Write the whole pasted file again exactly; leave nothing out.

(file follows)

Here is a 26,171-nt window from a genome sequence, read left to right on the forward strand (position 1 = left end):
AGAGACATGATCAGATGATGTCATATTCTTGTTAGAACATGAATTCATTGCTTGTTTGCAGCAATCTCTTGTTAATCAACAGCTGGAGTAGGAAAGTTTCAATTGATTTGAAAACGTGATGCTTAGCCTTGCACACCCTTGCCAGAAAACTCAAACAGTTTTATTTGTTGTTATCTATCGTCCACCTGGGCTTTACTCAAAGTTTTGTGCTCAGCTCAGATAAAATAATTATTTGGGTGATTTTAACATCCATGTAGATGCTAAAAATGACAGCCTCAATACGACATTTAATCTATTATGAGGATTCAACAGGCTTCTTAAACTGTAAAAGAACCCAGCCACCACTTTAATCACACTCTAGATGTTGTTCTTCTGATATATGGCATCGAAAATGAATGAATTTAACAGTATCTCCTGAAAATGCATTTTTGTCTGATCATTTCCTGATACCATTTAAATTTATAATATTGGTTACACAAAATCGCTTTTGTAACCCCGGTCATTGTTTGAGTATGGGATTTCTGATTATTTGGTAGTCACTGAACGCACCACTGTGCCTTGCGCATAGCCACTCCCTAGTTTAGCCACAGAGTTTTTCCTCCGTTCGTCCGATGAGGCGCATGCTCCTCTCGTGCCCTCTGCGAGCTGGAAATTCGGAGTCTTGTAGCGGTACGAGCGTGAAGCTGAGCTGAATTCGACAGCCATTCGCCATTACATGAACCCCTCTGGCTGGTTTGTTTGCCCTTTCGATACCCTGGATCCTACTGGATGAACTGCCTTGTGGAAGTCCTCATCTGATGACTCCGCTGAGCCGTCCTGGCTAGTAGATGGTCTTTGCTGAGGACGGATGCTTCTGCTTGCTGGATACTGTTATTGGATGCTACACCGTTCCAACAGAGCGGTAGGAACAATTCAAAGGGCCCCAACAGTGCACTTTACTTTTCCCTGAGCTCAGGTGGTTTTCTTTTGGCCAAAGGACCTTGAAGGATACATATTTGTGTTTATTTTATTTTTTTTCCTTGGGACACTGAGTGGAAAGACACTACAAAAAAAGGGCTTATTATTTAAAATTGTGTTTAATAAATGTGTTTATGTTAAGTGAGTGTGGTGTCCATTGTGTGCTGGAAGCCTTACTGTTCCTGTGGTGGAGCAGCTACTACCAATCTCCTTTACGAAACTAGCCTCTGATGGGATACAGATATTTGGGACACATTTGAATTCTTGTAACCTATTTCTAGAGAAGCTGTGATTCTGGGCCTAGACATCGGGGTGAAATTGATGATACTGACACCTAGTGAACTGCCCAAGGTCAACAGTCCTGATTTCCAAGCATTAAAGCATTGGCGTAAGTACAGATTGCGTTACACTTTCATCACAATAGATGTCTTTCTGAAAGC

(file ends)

Here is a 26,171-nt window from a genome sequence, read left to right on the forward strand (position 1 = left end):
AGAGACATGATCAGATGATGTCATATTCTTGTTAGAACATGAATTCATTGCTTGTTTGCAGCAATCTCTTGTTAATCAACAGCTGGAGTAGGAAAGTTTCAATTGATTTGAAAACGTGATGCTTAGCCTTGCACACCCTTGCCAGAAAACTCAAACAGTTTTATTTGTTGTTATCTATCGTCCACCTGGGCTTTACTCAAAGTTTTGTGCTCAGCTCAGATAAAATAATTATTTGGGTGATTTTAACATCCATGTAGATGCTAAAAATGACAGCCTCAATACGACATTTAATCTATTATGAGGATTCAACAGGCTTCTTAAACTGTAAAAGAACCCAGCCACCACTTTAATCACACTCTAGATGTTGTTCTTCTGATATATGGCATCGAAAATGAATGAATTTAACAGTATCTCCTGAAAATGCATTTTTGTCTGATCATTTCCTGATACCATTTAAATTTATAATATTGGTTACACAAAATCGCTTTTGTAACCCCGGTCATTGTTTGAGTATGGGATTTCTGATTATTTGGTAGTCACTGAACGCACCACTGTGCCTTGCGCATAGCCACTCCCTAGTTTAGCCACAGAGTTTTTCCTCCGTTCGTCCGATGAGGCGCATGCTCCTCTCGTGCCCTCTGCGAGCTGGAAATTCGGAGTCTTGTAGCGGTACGAGCGTGAAGCTGAGCTGAATTCGACAGCCATTCGCCATTACATGAACCCCTCTGGCTGGTTTGTTTGCCCTTTCGATACCCTGGATCCTACTGGATGAACTGCCTTGTGGAAGTCCTCATCTGATGACTCCGCTGAGCCGTCCTGGCTAGTAGATGGTCTTTGCTGAGGACGGATGCTTCTGCTTGCTGGATACTGTTATTGGATGCTACACCGTTCCAACAGAGCGGTAGGAACAATTCAAAGGGCCCCAACAGTGCACTTTACTTTTCCCTGAGCTCAGGTGGTTTTCTTTTGGCCAAAGGACCTTGAAGGATACATATTTGTGTTTATTTTATTTTTTTTCCTTGGGACACTGAGTGGAAAGACACTACAAAAAAAGGGCTTATTATTTAAAATTGTGTTTAATAAATGTGTTTATGTTAAGTGAGTGTGGTGTCCATTGTGTGCTGGAAGCCTTACTGTTCCTGTGGTGGAGCAGCTACTACCAATCTCCTTTACGAAACTAGCCTCTGATGGGATACAGATATTTGGGACACATTTGAATTCTTGTAACCTATTTCTAGAGAAGCTGTGATTCTGGGCCTAGACATCGGGGTGAAATTGATGATACTGACACCTAGTGAACTGCCCAAGGTCAACAGTCCTGATTTCCAAGCATTAAAGCATTGGCGTAAGTACAGATTGCGTTACACTTTCATCACAATAGATGTCTTTCTGAAAGC